Gene that predicts time of day you will die
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Scientists have for the first time discovered a common gene variant that influences when you will wake up each day and the time of the day you are most likely to die, a new study has claimed.
Researchers identified the gene variant that affects virtually the entire population responsible for up to an hour a day of your tendency to be an early riser or night owl.
The discovery also finds this genetic variant helps determine the time of day a person is most likely to die.
The surprising findings, could help with scheduling shift work and planning medical treatments, as well as in monitoring the conditions of vulnerable patients.
"The internal 'biological clock' regulates many aspects of human biology and behaviour, such as preferred sleep times, times of peak cognitive performance, and the timing of many physiological processes. It also influences the timing of
acute medical events like stroke and heart attack," said first author Andrew Lim.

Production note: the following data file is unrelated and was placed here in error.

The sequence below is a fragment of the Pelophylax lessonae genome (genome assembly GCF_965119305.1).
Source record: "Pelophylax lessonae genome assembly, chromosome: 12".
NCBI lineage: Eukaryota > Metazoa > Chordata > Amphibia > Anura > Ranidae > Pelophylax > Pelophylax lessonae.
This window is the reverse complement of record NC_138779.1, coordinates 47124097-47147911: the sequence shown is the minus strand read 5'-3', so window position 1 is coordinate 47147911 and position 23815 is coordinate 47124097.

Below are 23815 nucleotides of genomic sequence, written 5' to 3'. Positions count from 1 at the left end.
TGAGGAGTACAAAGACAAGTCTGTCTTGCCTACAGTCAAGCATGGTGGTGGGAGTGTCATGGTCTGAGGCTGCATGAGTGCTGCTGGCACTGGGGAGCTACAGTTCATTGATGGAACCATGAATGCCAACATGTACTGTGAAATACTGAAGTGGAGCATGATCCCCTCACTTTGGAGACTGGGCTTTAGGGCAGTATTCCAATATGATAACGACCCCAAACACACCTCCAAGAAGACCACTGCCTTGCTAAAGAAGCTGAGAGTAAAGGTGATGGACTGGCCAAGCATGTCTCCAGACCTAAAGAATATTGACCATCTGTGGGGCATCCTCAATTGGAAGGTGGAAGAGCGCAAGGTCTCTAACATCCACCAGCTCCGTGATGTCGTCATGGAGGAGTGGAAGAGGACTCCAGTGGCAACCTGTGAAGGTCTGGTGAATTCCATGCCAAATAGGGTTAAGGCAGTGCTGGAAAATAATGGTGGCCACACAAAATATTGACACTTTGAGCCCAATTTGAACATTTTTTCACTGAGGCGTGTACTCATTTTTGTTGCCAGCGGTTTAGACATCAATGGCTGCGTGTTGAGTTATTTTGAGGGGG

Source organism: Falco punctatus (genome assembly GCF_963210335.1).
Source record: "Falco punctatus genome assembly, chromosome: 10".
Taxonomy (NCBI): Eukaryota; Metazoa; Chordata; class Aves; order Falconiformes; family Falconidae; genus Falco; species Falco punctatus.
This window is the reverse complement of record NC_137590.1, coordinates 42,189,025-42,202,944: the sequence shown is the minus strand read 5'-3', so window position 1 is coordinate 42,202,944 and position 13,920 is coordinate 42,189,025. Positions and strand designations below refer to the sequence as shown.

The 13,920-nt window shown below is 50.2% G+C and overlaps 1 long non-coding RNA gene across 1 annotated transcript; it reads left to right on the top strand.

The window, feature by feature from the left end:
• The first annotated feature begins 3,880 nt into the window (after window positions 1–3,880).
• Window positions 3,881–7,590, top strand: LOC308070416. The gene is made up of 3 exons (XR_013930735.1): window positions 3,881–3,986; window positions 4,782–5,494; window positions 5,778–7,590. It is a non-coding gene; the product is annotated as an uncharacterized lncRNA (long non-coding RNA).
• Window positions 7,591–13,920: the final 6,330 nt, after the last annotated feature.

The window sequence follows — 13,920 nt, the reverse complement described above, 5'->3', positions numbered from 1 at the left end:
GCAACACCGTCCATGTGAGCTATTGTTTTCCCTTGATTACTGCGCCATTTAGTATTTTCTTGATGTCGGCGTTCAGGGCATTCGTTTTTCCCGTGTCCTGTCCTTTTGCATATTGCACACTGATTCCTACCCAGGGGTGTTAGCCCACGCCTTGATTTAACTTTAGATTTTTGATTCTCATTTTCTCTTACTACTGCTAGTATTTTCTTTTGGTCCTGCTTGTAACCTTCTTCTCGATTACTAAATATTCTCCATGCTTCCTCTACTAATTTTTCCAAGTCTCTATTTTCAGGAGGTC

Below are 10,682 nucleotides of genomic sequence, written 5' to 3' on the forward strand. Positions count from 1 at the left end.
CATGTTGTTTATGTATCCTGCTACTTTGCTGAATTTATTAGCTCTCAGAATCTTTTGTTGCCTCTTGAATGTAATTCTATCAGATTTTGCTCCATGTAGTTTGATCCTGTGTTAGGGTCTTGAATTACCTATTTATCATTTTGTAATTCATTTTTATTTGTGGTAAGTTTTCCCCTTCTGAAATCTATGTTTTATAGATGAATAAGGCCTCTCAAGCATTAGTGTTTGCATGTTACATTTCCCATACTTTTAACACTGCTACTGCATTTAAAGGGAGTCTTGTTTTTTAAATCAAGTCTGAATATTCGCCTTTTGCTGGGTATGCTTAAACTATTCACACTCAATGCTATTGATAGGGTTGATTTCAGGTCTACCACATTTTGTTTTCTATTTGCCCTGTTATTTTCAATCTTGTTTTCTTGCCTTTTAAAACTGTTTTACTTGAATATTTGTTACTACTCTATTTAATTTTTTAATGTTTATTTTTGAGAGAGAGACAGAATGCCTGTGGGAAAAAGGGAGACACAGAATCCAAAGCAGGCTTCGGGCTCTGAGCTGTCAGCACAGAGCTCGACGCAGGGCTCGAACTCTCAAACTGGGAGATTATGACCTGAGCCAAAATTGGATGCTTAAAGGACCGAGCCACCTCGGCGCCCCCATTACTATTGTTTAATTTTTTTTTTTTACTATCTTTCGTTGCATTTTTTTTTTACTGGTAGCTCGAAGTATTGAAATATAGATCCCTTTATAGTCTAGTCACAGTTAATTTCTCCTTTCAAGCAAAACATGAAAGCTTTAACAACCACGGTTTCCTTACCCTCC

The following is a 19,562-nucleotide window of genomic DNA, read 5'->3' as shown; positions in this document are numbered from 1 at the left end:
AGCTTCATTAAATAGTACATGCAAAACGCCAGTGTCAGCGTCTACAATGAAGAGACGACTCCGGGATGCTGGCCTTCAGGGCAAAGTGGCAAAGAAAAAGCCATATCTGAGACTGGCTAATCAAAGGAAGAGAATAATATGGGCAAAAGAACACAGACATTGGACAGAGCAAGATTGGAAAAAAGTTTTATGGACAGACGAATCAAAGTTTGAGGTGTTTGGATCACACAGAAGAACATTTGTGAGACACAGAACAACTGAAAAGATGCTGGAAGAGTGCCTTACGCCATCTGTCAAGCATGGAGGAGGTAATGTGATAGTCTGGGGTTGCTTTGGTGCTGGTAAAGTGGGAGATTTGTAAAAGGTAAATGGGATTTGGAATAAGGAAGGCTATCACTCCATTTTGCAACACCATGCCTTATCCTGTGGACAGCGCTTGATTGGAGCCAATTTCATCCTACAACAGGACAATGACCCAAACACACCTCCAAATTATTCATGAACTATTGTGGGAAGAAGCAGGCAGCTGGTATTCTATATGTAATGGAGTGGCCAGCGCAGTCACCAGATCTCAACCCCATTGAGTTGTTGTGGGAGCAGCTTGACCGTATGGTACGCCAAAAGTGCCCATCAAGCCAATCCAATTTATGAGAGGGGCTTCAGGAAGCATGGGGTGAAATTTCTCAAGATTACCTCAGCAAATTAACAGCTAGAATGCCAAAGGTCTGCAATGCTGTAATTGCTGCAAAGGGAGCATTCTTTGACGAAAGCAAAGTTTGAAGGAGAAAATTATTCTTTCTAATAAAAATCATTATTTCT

"Previous work in twins and families had suggested that the lateness or earliness of one's clock may be inherited and animal experiments had suggested that the lateness or earliness of the biological clock may be influenced by specific genes," adds Lim, Assistant Professor in the Division of Neurology at the University of Toronto.
Lim and his colleagues compared the wake-sleep behaviour of individuals with their genotypes. These findings were later verified in a group of young volunteers.
They discovered a single nucleotide near a gene called "Period 1" that varied between two groups that differed in their wake-sleep behaviour. At this particular site in the
genome, 60 per cent of individuals have the nucleotide base adenine (A) and 40 per cent have guanine (G).
As there are two sets of chromosomes, in any given individual, there's about a 36 per cent chance of having two As, a 16 per cent chance of having two Gs, and a 48 per cent chance of having a mixture of A and G at this site.
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